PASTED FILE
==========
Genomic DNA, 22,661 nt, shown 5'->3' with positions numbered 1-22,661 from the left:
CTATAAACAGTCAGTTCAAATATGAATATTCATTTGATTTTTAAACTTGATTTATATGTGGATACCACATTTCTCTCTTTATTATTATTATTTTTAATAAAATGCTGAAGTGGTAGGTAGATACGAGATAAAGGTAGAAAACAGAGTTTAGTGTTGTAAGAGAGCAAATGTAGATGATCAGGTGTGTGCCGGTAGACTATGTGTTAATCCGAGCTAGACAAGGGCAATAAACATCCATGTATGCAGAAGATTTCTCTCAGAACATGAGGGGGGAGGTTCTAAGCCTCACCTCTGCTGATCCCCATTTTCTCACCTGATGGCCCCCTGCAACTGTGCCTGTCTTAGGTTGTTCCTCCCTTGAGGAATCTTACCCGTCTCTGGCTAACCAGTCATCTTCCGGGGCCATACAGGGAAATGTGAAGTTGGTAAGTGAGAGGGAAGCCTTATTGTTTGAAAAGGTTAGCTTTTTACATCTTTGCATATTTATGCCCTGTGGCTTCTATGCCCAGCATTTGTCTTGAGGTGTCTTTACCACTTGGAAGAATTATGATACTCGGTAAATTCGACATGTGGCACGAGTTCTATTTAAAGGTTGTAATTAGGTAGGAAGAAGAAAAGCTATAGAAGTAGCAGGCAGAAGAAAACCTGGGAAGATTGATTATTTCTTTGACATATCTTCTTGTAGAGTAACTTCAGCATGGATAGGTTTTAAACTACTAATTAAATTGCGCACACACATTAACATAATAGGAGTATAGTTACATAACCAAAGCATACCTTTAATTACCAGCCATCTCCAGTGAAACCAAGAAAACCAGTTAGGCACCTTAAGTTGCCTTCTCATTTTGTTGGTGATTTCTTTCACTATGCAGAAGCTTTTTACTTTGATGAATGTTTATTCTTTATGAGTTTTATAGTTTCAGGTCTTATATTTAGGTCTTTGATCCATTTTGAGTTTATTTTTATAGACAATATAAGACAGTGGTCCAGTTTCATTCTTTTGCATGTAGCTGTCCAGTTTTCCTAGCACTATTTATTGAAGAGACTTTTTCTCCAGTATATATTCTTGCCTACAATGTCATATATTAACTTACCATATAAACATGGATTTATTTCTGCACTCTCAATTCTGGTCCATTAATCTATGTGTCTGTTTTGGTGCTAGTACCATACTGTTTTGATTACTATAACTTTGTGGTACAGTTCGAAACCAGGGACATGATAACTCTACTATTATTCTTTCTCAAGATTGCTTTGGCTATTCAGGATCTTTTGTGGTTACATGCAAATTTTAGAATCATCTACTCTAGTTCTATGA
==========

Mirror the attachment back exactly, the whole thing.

Genomic DNA, 22,661 nt, shown 5'->3' with positions numbered 1-22,661 from the left:
CTATAAACAGTCAGTTCAAATATGAATATTCATTTGATTTTTAAACTTGATTTATATGTGGATACCACATTTCTCTCTTTATTATTATTATTTTTAATAAAATGCTGAAGTGGTAGGTAGATACGAGATAAAGGTAGAAAACAGAGTTTAGTGTTGTAAGAGAGCAAATGTAGATGATCAGGTGTGTGCCGGTAGACTATGTGTTAATCCGAGCTAGACAAGGGCAATAAACATCCATGTATGCAGAAGATTTCTCTCAGAACATGAGGGGGGAGGTTCTAAGCCTCACCTCTGCTGATCCCCATTTTCTCACCTGATGGCCCCCTGCAACTGTGCCTGTCTTAGGTTGTTCCTCCCTTGAGGAATCTTACCCGTCTCTGGCTAACCAGTCATCTTCCGGGGCCATACAGGGAAATGTGAAGTTGGTAAGTGAGAGGGAAGCCTTATTGTTTGAAAAGGTTAGCTTTTTACATCTTTGCATATTTATGCCCTGTGGCTTCTATGCCCAGCATTTGTCTTGAGGTGTCTTTACCACTTGGAAGAATTATGATACTCGGTAAATTCGACATGTGGCACGAGTTCTATTTAAAGGTTGTAATTAGGTAGGAAGAAGAAAAGCTATAGAAGTAGCAGGCAGAAGAAAACCTGGGAAGATTGATTATTTCTTTGACATATCTTCTTGTAGAGTAACTTCAGCATGGATAGGTTTTAAACTACTAATTAAATTGCGCACACACATTAACATAATAGGAGTATAGTTACATAACCAAAGCATACCTTTAATTACCAGCCATCTCCAGTGAAACCAAGAAAACCAGTTAGGCACCTTAAGTTGCCTTCTCATTTTGTTGGTGATTTCTTTCACTATGCAGAAGCTTTTTACTTTGATGAATGTTTATTCTTTATGAGTTTTATAGTTTCAGGTCTTATATTTAGGTCTTTGATCCATTTTGAGTTTATTTTTATAGACAATATAAGACAGTGGTCCAGTTTCATTCTTTTGCATGTAGCTGTCCAGTTTTCCTAGCACTATTTATTGAAGAGACTTTTTCTCCAGTATATATTCTTGCCTACAATGTCATATATTAACTTACCATATAAACATGGATTTATTTCTGCACTCTCAATTCTGGTCCATTAATCTATGTGTCTGTTTTGGTGCTAGTACCATACTGTTTTGATTACTATAACTTTGTGGTACAGTTCGAAACCAGGGACATGATAACTCTACTATTATTCTTTCTCAAGATTGCTTTGGCTATTCAGGATCTTTTGTGGTTACATGCAAATTTTAGAATCATCTACTCTAGTTCTATGA